10 November 2017
Hanover residents ready to remember on Armistice Day
This year marks the 99th anniversary of the armistice that saw the guns of the Western Front fall silent, ending four long years that had ravaged Europe and led to the loss of more than nine million soldiers.
To help commemorate the many family and friends who have lost their lives in conflicts since the outbreak of the First World War, Hanover residents across the UK have been raising memorials ahead of Remembrance Day.
In Knaresborough, North Yorkshire, Hanover residents have helped create a six-foot-tall backdrop depicting a scene from the Second World War. The striking display - which has been inspired by images from during The Blitz – has been complemented by beautifully hand-knitted remembrance poppies made by the residents. Keen knitter, 82-year-old Christine, said: ‘To this day I will never forget the sight of the barrage balloons and the sounds of the air raid sirens alerting us to take cover. I was really pleased when Jan asked me to get involved with the project after years of suffering from arthritis in my hands. It was great to be able to pick up a knitting needle and make poppies for this worthy cause.’
A colourful new centrepiece at an Extra Care Housing development in Stifford Clays, Essex, is the work of Lucy Gooch, one of Hanover’s housing professionals who was inspired by the highly popular ‘Blood Swept Lands and Seas of Red’ art installation at the Tower of London. She has created a display using hundreds of poppies from the local Royal British Legion, giving residents a special tribute that helps them commemorate all those who have died serving their country.
Residents include 96-year-old Daphne and 90-year-old Joyce. During World War Two, Daphne worked in a munitions factory in Hertfordshire, while Joyce was one of the Land Girls, serving in the Women’s Land Army and carrying out agricultural work, such as milking cows and picking fruit.
L-R: Daphne, Lucy and Joyce
Both women are very passionate about Remembrance Day and the role they played in supporting the war effort, with Joyce fondly recalling that she liked to sing while she was marching, something that would often get her into trouble with her sergeant. Speaking about the fact that the poppy has a special significance for residents, as many were directly affected by the Second World War, Joyce said: ‘I am very proud that we are continuing to remember those who lost their lives.’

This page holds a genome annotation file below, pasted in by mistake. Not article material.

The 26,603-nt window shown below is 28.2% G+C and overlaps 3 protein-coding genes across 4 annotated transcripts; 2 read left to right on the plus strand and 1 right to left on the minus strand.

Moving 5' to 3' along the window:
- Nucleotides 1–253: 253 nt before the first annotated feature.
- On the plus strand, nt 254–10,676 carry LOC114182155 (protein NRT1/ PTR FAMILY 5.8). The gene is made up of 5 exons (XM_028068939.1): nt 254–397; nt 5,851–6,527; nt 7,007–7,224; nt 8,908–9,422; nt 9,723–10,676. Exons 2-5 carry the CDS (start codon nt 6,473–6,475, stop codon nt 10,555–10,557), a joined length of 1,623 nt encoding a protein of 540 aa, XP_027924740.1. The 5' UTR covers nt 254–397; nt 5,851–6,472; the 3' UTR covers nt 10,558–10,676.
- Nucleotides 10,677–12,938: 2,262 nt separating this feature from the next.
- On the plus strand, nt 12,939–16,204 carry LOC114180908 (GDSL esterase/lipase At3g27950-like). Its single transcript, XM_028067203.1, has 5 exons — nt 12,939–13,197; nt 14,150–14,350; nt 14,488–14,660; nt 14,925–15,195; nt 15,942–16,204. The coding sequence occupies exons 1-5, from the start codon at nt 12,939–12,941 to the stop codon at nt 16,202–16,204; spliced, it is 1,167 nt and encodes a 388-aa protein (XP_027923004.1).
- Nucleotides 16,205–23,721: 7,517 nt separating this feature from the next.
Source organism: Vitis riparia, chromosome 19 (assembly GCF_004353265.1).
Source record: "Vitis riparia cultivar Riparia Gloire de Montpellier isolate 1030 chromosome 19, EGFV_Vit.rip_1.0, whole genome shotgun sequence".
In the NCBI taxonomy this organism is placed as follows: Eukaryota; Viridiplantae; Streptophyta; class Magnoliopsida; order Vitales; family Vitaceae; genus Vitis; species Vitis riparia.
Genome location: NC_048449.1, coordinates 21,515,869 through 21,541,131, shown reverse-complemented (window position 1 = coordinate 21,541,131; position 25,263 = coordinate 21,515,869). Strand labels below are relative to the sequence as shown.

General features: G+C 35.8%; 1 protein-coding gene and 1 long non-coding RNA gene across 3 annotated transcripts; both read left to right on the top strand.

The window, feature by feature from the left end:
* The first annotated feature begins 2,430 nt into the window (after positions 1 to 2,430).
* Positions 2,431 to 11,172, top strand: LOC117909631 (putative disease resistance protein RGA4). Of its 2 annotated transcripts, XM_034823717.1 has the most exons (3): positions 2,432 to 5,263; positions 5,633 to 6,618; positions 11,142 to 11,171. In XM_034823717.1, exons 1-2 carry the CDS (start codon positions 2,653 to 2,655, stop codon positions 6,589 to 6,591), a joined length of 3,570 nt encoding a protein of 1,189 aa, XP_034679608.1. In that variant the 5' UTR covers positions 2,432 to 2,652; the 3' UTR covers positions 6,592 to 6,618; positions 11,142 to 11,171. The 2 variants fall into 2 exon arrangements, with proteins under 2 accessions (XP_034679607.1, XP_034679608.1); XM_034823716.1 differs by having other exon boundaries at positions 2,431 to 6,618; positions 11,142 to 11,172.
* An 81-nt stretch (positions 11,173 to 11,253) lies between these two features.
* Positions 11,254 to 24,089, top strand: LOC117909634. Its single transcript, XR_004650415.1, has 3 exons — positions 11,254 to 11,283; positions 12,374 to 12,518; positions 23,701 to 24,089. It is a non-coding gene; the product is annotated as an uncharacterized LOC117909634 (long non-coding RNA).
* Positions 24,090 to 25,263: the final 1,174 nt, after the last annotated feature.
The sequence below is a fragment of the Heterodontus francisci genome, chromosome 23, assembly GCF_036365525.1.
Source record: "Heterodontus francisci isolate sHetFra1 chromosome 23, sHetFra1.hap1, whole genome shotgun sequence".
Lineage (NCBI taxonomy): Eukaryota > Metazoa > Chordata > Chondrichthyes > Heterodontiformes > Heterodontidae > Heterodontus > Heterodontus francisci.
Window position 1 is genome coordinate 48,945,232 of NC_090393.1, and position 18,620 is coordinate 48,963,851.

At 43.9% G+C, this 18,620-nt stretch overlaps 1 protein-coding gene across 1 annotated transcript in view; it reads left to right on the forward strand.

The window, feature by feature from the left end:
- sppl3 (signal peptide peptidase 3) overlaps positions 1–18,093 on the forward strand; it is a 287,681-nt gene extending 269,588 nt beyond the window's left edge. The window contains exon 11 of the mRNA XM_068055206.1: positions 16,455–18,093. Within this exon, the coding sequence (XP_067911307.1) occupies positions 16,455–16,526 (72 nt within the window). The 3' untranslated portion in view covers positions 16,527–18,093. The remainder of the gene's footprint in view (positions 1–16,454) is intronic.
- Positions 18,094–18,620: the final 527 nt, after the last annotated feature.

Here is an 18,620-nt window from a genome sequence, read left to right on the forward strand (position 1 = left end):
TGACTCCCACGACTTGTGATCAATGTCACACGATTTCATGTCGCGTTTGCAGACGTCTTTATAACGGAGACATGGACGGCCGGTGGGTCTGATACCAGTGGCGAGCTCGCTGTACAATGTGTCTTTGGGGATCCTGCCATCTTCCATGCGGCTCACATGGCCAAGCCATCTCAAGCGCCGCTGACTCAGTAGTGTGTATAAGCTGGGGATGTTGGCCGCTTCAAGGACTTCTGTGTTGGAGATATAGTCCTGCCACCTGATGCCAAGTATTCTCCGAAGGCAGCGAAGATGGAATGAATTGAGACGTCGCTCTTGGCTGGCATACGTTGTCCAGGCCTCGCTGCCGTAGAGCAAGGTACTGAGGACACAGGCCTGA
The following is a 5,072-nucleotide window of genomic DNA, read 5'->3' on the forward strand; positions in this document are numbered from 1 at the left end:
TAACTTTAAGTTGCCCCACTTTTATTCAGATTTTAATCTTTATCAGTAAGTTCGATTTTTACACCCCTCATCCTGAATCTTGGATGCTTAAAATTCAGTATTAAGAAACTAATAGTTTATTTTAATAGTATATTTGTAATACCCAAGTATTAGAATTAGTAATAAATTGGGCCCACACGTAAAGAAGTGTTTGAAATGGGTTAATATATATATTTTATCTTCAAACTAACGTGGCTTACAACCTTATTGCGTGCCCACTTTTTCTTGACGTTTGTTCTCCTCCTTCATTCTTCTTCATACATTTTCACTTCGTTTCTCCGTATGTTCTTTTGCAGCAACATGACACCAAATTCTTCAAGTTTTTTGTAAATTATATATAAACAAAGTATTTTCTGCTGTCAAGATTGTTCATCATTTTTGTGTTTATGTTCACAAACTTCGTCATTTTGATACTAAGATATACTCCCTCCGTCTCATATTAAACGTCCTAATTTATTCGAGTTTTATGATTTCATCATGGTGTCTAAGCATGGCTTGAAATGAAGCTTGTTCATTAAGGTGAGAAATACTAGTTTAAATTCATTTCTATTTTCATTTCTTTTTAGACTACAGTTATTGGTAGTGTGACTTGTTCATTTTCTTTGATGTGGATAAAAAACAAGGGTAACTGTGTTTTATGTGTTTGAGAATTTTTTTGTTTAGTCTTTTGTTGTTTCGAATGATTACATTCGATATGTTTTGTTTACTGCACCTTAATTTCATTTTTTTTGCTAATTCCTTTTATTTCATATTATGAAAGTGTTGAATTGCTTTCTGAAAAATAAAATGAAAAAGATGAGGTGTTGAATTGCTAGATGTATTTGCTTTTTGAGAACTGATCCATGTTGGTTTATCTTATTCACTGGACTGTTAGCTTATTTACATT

Meanwhile, the clock tower and nearby trees in Nailsworth have been adorned by thousands of knitted poppies to commemorate the fallen. The eye-catching project in the picturesque Cotswold town has been driven by Margaret, a resident at a Hanover estate, who enlisted neighbours at the retirement estate to help produce the sea of red, along with her fellow Nailsworth Knitters and hundreds of others who answered the call for the handcrafted poppies, including people coming from as far away as Scotland.
Now living at a Hanover Retirement Housing estate in West Sussex, one resident, Malcolm, grew up on a farm in Kent as a child during WWII. It was there, in 1941, that eight evacuee children from London’s East End were brought to live. ‘Most of them had never seen a live animal before,’ reminisced Malcolm. ‘They were nervous of mixing with us and would hardly venture out in what was a completely new world for them.’
There was a balloon site on the farm to make it hard for the Doodlebug V1 flying bombs to get through without snagging their wings. ‘We boys spent a lot of time around the camp,’ said Malcolm. ‘The amount of food they had made our eyes pop out. I had many hot dogs and things which were luxuries to us in those days.’
Bomb damage to the Kent and Sussex Hospital, Tunbridge Wells, Kent
Photo © IWM (D 1064) shared and re-used under the terms of the IWM Non Commercial Licence
While the Battle of Britain continued to rage in the skies above England, those on the ground continued to carry on with as many normal activities as possible, including school lessons and even exams. Malcolm said: ‘Soon after Dunkirk all children were issued with gas masks. They came in cardboard boxes and we had to take them to school where we had gas mask exercises, getting them on as quickly as possible and carrying on with our lessons.’
Hanover resident, Malcolm
Margaret, who lives at Hanover Extra Care Housing estate in Hackney, returned with her brother to Deal in Kent in 1943, after having been evacuated to Dover. ‘We had many air raids and my school took a direct hit with a bomb in the lunchtime break,' recalled Margaret. 'Two of the boys were killed and more children were injured and taken to hospital. After this we had a few weeks off and then we had school in the church. Later on a large house became available and we were able to have a few more classrooms, which made life a little easier and learning much better.’